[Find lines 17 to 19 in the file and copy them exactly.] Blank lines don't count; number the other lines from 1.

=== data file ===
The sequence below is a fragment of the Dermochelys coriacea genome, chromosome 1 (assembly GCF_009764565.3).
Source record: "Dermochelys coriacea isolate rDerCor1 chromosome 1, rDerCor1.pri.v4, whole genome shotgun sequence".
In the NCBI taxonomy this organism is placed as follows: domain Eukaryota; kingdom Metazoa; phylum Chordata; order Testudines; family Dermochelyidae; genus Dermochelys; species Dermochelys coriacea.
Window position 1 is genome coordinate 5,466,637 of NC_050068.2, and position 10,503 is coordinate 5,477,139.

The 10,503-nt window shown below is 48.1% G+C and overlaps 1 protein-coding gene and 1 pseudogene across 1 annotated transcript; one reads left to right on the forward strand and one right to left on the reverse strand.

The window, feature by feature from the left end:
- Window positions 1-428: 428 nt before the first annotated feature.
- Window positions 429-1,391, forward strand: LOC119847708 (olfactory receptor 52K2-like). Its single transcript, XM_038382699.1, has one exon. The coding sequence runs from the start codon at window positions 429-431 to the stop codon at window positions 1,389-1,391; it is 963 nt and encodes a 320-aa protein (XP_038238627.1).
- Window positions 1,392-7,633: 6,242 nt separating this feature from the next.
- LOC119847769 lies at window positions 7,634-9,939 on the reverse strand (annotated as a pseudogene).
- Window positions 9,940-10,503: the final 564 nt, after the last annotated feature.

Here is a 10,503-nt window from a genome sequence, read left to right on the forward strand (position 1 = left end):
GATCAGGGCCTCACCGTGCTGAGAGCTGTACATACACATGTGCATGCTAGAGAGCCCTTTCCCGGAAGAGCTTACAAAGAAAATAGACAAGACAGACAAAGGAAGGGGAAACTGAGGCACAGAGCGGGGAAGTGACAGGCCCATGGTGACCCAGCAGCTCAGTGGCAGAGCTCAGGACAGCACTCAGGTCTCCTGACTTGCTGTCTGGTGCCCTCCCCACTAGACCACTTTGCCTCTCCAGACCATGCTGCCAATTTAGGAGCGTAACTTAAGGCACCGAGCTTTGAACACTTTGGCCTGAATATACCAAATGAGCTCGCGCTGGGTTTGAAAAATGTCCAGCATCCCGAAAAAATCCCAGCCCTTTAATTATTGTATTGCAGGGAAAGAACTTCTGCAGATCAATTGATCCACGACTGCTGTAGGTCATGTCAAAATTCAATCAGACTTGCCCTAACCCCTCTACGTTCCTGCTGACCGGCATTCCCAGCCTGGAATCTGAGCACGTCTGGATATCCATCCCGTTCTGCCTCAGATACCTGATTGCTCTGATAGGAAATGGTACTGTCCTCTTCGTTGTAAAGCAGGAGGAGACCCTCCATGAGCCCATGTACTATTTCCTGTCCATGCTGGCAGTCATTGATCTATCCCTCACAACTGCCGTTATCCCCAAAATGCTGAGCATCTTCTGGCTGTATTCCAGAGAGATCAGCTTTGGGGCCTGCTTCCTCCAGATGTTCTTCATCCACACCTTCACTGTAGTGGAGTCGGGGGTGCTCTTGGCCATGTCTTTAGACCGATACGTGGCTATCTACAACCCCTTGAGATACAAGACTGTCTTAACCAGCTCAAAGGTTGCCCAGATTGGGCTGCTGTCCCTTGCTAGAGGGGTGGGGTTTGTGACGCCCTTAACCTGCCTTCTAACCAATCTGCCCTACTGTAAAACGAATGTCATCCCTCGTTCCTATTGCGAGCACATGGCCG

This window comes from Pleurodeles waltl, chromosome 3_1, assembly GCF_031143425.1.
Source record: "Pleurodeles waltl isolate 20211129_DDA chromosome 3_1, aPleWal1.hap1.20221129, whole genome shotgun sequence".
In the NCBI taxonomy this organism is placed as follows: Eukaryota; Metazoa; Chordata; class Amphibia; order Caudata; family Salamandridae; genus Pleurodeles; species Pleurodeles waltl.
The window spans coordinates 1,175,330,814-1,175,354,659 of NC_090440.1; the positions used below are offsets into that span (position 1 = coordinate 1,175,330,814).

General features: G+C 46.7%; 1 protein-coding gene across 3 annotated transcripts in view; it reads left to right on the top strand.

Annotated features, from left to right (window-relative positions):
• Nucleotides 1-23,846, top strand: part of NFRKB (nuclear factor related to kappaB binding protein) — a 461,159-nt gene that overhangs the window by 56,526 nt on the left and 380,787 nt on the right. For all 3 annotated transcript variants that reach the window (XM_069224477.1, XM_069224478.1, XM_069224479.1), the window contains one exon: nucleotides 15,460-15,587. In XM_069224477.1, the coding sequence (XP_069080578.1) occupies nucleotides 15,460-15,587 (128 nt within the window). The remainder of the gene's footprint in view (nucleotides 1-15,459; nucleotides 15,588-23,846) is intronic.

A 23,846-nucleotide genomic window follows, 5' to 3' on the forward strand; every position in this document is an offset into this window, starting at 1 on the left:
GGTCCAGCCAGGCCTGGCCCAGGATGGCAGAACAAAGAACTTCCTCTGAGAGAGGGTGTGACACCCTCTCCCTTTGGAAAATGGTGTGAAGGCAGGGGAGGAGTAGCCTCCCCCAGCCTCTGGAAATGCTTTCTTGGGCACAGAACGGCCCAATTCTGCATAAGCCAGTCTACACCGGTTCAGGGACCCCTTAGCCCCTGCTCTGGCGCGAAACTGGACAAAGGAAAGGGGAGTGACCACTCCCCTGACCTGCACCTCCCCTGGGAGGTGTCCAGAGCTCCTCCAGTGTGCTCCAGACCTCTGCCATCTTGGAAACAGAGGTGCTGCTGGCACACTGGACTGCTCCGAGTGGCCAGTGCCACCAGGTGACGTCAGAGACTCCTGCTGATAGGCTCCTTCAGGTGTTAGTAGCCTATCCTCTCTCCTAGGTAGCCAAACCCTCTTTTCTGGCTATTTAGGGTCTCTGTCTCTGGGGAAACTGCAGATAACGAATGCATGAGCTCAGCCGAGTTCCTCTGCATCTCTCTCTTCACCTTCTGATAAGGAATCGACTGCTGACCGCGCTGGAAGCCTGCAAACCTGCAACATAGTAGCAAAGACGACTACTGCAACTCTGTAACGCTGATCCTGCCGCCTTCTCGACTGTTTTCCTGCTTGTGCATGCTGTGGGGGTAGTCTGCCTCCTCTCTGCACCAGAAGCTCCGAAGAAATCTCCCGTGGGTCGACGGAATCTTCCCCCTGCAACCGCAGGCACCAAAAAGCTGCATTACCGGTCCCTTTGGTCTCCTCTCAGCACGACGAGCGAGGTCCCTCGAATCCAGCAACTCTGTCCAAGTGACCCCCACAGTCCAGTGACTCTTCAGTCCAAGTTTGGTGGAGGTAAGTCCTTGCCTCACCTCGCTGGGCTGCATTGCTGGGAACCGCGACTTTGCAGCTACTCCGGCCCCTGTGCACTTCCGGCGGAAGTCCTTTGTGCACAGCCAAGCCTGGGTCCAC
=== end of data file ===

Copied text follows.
The window spans coordinates 1,175,330,814-1,175,354,659 of NC_090440.1; the positions used below are offsets into that span (position 1 = coordinate 1,175,330,814).

General features: G+C 46.7%; 1 protein-coding gene across 3 annotated transcripts in view; it reads left to right on the top strand.

Annotated features, from left to right (window-relative positions):